• Blood tests and skin biopsies are occasionally needed to determine if there are any underlying hormonal imbalances or problems that may be causing immuno-suppression or dermatitis.

 

Medical therapy:

  • Cyclosporin - This is the first choice treatment for allergic dermatitis. It is often as effective and has mild and often reversible side effects when compared to corticosteroids. Resolution of itchiness is usually seen within 2-4 weeks. In many cases Cyclosporin can be used at a tapering dose to every other day or twice weekly and still maintain patient comfort and control of atopy.

 

  • Prednisolone - This is a corticosteroid which suppresses the immune system, meaning it stops the immune system “over reacting” to allergens. It is not uncommon to trial corticosteroids (once infection has been ruled out) either as a diagnostic tool to see if there is a response, or as a control. Many dogs are well controlled on low dose Prednisolone, but this medication does have side effects such as increased appetite (and resultant weight gain) and increased thirst and urination.

 

  • Antihistamines - These are commonly used in the management of allergic dermatitis, but are a lot less effective in dogs with success in only 10-20% of cases. Beneficial effects should be observed in the first 7-14 days of treatment and there are few side effects. Importantly, they are mostly used in conjunction with other treatments to help reduce the dose or frequency of other drugs e.g. corticosteroids.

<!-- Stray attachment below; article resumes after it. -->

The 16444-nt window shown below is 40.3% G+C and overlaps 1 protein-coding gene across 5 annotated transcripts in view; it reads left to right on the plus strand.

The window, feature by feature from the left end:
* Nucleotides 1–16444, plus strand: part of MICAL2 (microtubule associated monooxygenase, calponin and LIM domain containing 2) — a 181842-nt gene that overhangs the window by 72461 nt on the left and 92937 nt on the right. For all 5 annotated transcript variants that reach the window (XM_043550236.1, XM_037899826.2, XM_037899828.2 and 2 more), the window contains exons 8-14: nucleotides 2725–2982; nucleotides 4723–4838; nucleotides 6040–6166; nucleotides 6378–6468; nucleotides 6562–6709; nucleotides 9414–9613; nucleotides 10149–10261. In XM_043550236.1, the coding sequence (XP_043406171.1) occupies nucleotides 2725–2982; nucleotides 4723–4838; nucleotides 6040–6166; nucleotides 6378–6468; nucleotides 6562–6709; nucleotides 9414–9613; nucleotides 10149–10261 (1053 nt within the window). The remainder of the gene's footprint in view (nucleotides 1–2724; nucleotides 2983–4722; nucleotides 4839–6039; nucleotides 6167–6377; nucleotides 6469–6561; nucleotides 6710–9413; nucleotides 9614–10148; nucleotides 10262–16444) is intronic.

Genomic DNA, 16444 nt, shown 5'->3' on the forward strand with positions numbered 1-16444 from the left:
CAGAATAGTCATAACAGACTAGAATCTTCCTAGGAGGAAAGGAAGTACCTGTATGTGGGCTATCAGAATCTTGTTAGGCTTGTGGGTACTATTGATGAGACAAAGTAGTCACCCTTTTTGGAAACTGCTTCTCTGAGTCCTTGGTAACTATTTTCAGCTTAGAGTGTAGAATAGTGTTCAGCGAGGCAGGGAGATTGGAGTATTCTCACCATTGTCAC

• Essential Fatty Acids(EFAs) have been found to be beneficial in the management of atopy, specifically omega 3 and omega 6. EFAs help inhibit the inflammation process at the skin layer as well as improving the skin barrier. Omega 3 is present in fish oils while omega 6 is in evening primrose oil. There is a formulation available from vets that contain both omega 3&6. Adding these to the diet may help with symptoms and can be used in conjunction with any of the above treatments.

 

Topical medications:

  • Shampoos – There are a wide range of medicated shampoos conditioners and washes. When infection is present we recommend a shampoo that has antibacterial and anti-fungal properties. If the skin is dry and itchy with no signs of infection then an oatmeal shampoo and conditioner is recommended as it helps to sooth the itch and moisturise dry flaky skin.

 

  • Creams – Topical creams may also help sooth itchy skin. Most contain an antibiotic, an anti-fungal and a corticosteroid that works as a local anti-inflammatory without the systemic side effects. Applied to localised areas these can help reduce the inflammation and associated reaction.

 

  • Sprays – There is a topical corticosteroid spray available that is also useful for small localised areas of inflammation.